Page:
The denial turned out to be a blessing in disguise for it created the opportunity for a friend of mine, Jay Shelledy, the then editor of the Salt Lake Tribune, to strongly recommend that I allow the relatively new Huntsman Cancer Center attached to the University of Utah in Salt Lake City to be my primary treatment provider.

Shelledy was familiar with the Huntsman family and good friends with Jon Huntsman, Jr., a future Utah governor. So I flew to Salt Lake, met with the hospital’s chief of staff and the team assigned to me. Together we worked out an attack strategy.

Somewhere in my body, most likely in the colon, exists a generating tumor that periodically starts to significantly increase the production of this rare form of cancer cells. It can attack one, two or three vital organs: the liver, the heart and the lungs. In my case it was the liver and heart.

The most immediate threat was to my liver, covered with lesions and tumors almost to the point they could not be treated because the risk of liver failure was too high. My tricuspid valve was also starting to deteiorate, but that would be the second point of attack, and for addressing that it was decided I would go to the Mayo Clinic in Rochester, Minnesota.

During 2006 I underwent three chemoembolization procedures at Huntsman which shattered almost all the tumors. I then underwent an experimental procedure whereby Yrtrium 90 radioactive pellets were placed on the shattered tumors and this appeared to stop temporarily the cancer from spreading rapidly. For two weeks though I was a hot dude literally.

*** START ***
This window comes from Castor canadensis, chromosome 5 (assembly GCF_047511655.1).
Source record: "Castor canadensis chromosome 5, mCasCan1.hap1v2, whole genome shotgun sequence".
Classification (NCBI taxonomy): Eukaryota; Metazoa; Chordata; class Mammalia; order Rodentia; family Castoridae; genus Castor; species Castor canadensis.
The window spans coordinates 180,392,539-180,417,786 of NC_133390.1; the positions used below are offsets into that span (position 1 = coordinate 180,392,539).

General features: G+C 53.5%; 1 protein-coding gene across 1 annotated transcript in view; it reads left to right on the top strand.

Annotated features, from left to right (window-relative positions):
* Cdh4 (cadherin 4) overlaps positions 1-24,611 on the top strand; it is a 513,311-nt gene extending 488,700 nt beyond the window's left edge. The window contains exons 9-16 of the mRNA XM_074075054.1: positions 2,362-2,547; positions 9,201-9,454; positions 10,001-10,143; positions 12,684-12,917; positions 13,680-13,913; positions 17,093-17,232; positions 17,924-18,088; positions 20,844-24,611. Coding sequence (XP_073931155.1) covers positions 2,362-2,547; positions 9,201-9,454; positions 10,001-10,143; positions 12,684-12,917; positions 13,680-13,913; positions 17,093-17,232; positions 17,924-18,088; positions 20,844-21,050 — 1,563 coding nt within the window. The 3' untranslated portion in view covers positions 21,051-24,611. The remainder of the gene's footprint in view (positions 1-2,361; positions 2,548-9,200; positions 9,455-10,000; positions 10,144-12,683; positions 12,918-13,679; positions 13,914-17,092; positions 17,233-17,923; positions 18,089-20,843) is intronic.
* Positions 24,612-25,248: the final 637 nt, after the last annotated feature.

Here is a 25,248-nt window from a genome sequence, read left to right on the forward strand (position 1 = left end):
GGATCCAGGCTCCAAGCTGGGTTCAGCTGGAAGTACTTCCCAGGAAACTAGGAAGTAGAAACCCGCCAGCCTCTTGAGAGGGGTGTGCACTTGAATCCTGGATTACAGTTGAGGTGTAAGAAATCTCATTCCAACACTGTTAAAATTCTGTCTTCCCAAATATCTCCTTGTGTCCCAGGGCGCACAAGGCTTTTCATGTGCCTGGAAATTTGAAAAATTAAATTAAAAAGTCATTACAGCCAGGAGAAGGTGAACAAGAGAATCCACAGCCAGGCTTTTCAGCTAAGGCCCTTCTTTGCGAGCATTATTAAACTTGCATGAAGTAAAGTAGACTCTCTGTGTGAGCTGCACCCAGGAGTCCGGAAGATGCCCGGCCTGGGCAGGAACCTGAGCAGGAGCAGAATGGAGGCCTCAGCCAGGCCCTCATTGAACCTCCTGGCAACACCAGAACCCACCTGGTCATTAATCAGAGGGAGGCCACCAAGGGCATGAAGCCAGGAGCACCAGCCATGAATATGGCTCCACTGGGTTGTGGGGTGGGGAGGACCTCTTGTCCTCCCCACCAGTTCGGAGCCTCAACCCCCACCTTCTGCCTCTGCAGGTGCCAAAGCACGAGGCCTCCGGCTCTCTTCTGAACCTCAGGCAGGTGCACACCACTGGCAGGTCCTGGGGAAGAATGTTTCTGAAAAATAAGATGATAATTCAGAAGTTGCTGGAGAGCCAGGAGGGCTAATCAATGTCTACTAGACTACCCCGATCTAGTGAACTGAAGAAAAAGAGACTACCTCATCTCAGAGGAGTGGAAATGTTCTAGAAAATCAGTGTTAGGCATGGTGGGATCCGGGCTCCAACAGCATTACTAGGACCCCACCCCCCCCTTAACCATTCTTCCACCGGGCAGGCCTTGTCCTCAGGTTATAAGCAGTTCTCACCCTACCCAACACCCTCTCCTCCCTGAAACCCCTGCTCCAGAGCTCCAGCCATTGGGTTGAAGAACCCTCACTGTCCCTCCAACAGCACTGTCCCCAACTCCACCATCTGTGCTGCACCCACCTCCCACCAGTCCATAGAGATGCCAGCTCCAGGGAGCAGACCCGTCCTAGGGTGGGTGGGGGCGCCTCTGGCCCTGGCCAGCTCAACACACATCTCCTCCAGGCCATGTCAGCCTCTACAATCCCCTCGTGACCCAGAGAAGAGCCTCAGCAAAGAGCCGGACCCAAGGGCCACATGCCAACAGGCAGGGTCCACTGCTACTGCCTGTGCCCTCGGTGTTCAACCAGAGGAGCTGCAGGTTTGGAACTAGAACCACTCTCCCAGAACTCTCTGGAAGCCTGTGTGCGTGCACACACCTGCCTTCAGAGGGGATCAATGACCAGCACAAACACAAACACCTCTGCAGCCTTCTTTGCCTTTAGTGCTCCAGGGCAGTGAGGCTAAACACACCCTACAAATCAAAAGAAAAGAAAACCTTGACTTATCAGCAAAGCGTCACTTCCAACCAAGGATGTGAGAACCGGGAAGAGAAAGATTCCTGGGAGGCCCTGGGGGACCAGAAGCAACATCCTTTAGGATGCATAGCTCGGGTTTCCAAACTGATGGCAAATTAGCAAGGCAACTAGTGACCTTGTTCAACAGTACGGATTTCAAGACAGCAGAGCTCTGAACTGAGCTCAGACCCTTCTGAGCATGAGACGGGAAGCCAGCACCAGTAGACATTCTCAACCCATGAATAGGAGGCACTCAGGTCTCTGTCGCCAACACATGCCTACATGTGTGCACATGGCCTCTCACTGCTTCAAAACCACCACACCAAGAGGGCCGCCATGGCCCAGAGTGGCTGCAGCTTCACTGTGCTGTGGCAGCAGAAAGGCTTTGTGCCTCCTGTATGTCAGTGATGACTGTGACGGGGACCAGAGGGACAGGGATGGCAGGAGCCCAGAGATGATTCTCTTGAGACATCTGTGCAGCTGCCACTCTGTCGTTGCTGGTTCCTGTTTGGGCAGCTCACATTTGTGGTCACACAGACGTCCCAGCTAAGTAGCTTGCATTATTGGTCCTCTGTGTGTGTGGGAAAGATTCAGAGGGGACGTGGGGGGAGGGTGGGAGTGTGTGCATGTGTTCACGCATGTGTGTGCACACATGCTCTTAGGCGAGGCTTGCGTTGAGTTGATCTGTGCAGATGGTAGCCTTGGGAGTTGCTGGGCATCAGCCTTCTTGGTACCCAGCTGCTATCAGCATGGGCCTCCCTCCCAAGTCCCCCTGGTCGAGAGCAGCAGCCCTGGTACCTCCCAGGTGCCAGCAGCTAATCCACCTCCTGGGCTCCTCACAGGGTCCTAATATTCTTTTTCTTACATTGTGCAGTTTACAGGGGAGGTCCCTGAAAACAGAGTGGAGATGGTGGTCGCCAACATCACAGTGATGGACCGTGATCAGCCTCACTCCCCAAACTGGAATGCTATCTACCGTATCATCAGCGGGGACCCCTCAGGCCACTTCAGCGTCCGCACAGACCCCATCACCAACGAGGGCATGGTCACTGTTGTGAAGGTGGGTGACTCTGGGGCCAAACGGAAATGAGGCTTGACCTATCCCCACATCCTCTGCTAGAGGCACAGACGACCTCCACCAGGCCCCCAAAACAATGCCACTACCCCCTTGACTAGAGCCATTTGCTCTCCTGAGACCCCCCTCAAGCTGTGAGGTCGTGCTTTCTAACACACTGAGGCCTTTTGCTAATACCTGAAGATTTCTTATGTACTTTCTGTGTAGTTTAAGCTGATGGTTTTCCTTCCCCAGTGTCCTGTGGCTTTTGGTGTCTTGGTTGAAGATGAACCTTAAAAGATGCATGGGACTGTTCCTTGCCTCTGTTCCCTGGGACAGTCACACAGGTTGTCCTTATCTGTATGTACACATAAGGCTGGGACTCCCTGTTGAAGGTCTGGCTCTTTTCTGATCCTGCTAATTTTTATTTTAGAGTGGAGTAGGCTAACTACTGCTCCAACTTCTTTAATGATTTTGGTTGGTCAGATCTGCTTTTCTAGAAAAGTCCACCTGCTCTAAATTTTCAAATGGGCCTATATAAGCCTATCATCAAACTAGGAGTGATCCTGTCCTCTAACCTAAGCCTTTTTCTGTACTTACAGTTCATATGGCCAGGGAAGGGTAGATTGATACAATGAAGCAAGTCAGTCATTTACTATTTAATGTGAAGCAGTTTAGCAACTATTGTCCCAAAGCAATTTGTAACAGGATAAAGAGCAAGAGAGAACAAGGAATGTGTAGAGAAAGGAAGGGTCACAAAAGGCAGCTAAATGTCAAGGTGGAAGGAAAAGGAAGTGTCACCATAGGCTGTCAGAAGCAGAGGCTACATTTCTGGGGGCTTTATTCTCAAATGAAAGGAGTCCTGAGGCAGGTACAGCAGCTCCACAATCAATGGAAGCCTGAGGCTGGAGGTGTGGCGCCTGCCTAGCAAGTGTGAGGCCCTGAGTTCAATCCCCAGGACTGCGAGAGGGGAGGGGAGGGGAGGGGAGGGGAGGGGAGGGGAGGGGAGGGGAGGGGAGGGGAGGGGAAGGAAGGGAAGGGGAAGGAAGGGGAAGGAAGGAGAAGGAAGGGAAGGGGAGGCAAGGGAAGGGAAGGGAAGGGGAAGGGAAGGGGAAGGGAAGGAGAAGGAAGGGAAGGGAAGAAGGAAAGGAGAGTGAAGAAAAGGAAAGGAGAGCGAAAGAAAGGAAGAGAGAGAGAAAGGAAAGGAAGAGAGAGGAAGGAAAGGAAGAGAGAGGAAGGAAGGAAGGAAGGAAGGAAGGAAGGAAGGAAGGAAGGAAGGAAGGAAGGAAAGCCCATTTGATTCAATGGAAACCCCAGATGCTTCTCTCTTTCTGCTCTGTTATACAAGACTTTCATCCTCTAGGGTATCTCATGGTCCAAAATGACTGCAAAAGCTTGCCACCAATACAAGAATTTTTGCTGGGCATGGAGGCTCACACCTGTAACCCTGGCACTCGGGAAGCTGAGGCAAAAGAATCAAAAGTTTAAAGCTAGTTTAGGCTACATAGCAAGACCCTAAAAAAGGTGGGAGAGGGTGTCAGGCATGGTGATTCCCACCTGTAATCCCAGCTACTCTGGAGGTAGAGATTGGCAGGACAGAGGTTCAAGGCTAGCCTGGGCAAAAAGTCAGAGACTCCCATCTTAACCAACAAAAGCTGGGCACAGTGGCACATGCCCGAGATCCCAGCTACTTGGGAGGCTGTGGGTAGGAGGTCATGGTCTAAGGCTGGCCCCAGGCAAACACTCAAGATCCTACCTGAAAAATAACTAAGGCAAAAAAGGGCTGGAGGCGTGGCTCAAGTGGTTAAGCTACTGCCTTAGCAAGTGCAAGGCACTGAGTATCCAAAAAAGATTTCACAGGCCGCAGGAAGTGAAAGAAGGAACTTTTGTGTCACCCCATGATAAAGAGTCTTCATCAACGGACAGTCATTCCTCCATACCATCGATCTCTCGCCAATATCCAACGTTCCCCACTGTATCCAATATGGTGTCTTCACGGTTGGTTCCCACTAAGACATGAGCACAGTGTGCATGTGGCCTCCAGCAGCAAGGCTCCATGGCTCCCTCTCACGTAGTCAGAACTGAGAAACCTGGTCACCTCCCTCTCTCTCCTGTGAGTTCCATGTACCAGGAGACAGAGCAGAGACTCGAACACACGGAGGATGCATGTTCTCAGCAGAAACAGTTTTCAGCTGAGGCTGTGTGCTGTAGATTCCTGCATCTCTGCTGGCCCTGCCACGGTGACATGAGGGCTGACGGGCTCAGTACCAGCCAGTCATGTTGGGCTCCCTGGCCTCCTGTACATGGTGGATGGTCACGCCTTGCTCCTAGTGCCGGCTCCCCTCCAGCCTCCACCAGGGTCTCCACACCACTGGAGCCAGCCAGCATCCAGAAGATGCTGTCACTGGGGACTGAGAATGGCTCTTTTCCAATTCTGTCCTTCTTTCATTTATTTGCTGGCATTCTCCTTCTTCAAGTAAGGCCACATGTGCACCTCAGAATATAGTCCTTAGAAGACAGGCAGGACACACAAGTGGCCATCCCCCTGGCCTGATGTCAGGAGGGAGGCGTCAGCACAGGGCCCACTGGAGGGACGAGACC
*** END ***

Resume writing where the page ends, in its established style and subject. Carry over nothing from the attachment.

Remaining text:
Since then there have been relapses but mostly I’ve been able to manage well. I’ve had 15 sessions of targeted radiation, a bland embolization procedure,and my monthly chemo is a 40 mls shot of Octreotide that the drug company charges $17,000 for a shot.

Bottom line, though, is I’m still here and each morning I thank the good Lord for another day of life. As I reflect this Thanksgiving I wish to send a special thanks to the many people who through modern medicine to good old fashioned prayer have helped keep me alive: Jay Shelledy and Pat Shea, who introduced me to Huntsman; Dr. James Carlisle, my interventional radiologist at Huntsman; Dr. Joseph Rubin, my oncologist at Mayo; Dr. Robert Gersh, Dr. Robert Laugen, Dr. Maryann Parvez, my oncologists at Cancer Care Northwest; Dr. Chris Lee, my interventional radiologist at CCNW; Dr. Mark Wilson, my interventional radiologist at Deaconess; Dr. David Greeley, my neurologist at Northwest Neurology;
Dr. Michael Kwasman, my cardiologist at Sacred Heart; and Dr. Scott Spence, my general practitioner at Benewah Community Hospital.

Also, my friend, pastor, and fishing bud, Father Steve Dublinski, who is so patient with me during our weekly stalking of the wily cutthroat on the St. Joe. He is but one of many fine friends too numerous to list who call, send notes and offer encouragement.

Last, but not least is a loving and supportive family led by my wife of 47 wonderful years, who along with our three daughters, son, spouses and two grandchildren sustain me simply out of love I don’t deserve but gratefully accept. To all who care accept my heartfelt thanks.

A blessed Thanksgiving to all, and all glory to the Almighty.